Region buyout companies are predicting a rise in deal-making next year as stronger economies make financing easier.
Rash of deals and easier credit a boost for buyouts
Regional buyout companies are forecasting an increase in deal-making next year as economies improve and financing for acquisitions gets easier to come by.
"Without a doubt we're seeing that things are improving across the region, and one of the manifestations of this improvement is going to be more deals," said Ammar Alkhudairy, the managing director of Amwal AlKhaleej, a private equity firm in Saudi Arabia.
Executives say a pair of transactions this week by Abraaj Capital, based in Dubai and the region's biggest private equity company, could be a taste of things to come.
Abraaj on Tuesday said it bought an office building in Cairo through its property fund, ASAS. The following day, it announced it would pay Dh2 billion (US$544.4 million) for almost half of the payment processing unit of Emirates NBD, the UAE's biggest bank.
The deal for Network International on Wednesday was one of the biggest in the region in more than a year, according to Yahya Jalil, the director of private equity at The National Investor in Abu Dhabi. The last major buyout in the Gulf took place in March last year, when Investcorp in Bahrain led a consortium of firms to take over Lazurde, a gold and jewellery manufacturer based in Riyadh, in a deal worth $270m.
"There has been a long hiatus, and [the Abraaj deal] is quite significant," Mr Jalil said. "It definitely restores a significant degree of confidence in the market."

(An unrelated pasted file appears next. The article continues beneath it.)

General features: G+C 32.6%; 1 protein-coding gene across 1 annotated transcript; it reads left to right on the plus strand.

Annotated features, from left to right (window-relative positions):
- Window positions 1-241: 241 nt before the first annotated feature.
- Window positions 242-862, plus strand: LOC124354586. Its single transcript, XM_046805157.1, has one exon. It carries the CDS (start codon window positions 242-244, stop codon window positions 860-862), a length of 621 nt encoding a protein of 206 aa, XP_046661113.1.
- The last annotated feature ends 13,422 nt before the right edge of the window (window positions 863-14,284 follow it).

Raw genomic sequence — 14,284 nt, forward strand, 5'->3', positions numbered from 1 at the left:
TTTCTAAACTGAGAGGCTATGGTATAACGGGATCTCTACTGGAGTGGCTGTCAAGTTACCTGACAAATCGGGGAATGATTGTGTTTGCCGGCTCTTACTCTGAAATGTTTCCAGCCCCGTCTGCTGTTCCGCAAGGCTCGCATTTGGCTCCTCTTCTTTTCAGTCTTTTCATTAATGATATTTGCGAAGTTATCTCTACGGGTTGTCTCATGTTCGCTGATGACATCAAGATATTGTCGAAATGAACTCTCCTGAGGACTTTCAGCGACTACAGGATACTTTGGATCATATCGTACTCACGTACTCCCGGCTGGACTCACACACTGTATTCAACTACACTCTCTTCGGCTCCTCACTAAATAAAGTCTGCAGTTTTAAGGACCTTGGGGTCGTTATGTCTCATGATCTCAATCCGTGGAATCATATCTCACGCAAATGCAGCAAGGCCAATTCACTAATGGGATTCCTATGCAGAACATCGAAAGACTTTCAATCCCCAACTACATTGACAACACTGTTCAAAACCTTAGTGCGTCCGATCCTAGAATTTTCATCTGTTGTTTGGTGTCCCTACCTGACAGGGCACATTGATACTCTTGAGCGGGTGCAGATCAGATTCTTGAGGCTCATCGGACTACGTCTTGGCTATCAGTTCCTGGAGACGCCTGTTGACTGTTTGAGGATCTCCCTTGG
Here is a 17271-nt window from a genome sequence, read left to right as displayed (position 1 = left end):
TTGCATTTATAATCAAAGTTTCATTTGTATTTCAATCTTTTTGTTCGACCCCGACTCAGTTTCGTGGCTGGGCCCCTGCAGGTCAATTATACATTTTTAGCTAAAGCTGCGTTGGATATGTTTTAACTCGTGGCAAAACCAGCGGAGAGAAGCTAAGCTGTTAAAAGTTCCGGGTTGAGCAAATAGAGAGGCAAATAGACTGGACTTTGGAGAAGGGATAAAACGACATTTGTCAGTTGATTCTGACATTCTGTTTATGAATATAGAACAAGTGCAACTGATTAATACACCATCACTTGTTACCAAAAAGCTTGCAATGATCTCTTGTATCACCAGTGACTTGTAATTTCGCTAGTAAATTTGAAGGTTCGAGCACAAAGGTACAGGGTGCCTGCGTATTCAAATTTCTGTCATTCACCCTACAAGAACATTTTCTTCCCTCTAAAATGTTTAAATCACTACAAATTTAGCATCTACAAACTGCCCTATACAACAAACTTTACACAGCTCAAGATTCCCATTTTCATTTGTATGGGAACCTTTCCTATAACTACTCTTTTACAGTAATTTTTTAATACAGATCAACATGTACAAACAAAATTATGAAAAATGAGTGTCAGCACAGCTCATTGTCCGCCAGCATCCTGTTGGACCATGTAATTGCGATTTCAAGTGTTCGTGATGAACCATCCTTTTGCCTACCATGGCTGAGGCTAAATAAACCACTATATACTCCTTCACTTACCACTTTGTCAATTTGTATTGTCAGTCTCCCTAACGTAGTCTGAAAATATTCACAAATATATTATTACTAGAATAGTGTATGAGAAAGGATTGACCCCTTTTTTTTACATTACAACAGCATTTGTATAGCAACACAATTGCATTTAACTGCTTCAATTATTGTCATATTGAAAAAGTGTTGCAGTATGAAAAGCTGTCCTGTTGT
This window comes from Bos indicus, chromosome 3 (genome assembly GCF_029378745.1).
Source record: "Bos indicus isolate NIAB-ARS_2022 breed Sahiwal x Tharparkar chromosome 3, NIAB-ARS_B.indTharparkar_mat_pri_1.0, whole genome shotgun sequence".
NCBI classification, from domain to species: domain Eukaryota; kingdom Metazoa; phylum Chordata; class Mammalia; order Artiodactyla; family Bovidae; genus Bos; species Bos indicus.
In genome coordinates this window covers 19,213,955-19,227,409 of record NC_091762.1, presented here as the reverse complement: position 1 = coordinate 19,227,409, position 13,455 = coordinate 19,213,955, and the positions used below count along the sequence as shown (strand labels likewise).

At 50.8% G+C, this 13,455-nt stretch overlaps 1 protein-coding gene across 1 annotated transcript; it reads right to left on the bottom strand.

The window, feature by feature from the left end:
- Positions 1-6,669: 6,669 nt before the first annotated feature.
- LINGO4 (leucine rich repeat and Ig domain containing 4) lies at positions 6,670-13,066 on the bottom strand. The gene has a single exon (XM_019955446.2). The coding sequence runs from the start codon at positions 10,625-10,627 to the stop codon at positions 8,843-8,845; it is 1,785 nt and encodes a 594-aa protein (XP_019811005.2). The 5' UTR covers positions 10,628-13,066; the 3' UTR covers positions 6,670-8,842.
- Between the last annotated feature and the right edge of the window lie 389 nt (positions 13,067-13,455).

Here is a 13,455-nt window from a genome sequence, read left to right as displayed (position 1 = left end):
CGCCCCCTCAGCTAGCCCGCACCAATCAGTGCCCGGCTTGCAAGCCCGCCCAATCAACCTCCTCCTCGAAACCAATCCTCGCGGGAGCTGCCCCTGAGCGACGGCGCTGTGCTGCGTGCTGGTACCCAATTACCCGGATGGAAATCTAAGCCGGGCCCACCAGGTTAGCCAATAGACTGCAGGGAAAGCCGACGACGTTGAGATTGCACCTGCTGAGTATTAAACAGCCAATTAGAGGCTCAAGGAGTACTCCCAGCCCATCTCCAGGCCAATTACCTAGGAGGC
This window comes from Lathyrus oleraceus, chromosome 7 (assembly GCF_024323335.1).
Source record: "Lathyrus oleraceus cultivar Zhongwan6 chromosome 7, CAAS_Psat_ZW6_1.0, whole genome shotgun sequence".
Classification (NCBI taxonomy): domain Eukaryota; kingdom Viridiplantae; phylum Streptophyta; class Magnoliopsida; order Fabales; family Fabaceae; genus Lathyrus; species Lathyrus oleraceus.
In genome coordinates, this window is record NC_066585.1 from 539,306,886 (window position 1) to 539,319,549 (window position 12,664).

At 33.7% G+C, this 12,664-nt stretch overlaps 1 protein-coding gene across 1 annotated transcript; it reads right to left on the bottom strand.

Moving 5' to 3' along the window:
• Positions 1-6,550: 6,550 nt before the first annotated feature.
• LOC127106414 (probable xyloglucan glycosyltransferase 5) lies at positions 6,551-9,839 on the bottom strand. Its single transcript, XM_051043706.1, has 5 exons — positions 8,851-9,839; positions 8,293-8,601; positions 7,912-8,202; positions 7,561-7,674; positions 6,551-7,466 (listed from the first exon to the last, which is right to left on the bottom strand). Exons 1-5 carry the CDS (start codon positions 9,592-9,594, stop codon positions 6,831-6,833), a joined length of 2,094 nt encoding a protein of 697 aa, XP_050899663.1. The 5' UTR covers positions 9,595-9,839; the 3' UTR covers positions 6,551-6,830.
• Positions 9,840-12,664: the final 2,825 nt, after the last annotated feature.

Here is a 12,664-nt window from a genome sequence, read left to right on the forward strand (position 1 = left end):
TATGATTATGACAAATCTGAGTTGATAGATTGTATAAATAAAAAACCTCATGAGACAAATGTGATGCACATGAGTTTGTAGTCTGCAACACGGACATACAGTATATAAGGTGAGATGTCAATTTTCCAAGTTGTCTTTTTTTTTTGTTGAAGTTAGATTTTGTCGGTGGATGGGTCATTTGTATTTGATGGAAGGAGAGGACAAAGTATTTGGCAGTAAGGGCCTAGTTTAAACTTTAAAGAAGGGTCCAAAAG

Helping along the restoration is more liberal lending by banks. Financing for takeovers is a crucial lubricant for private equity, giving players added financial muscle to do deals. The amount of lending for acquisitions in the Middle East recently climbed to a three-month high, according to Bloomberg data. HSBC and Standard Chartered have recently beefed up their acquisition finance teams in the UAE and are being "very aggressive" about lending, Mr Jalil said.
"One of the things that has changed significantly is the availability of bank financing for leveraged buyouts," he said. "For most of 2009 and 2010 the credit markets were really shut down for firms like us that want to do leveraged buyouts."
Few industry insiders expect next year to be a bumper year for private equity in the Gulf. Against a backdrop of improving fortunes for global buyout firms, coupled with more financing for takeovers, however, they are almost unanimous in saying it will be better than this year.
Signs of better days ahead are already present globally, with about $890bn of mergers and acquisitions have taking place in Europe, the Middle East and Africa this year, up 34 per cent compared with last year.
Mubadala Development, a strategic investment company owned by the Abu Dhabi Government, signalled its confidence in the industry last week when it invested an additional $500m in the Carlyle Group, a global private equity firm. Mubadala originally bought 7.5 per cent of Carlyle in 2007.
Meanwhile, Blackstone, the biggest private equity company in the world, opened an office in Dubai last year as its competitor Kohlberg Kravis Roberts increased its presence in the region.
"General improvement of the outlook translates into a decline in risk perception," Mr Alkhudairy said. "Then you have the availability of liquidity and the availability of investors - people are investing again. For the past year they've been deleveraging and I think now they're taking a more bullish approach."
One ingredient that still may be lacking in the regional buyout recipe, however, may be a viable means for exiting investments. Private equity firms often get out of investments by listing the companies they buy on stock markets, but share prices in the UAE and other Gulf countries have not moved much this year, and an attempt by Dubai's Axiom Telecom to list its shares was scrapped earlier this month due to slack investor appetite.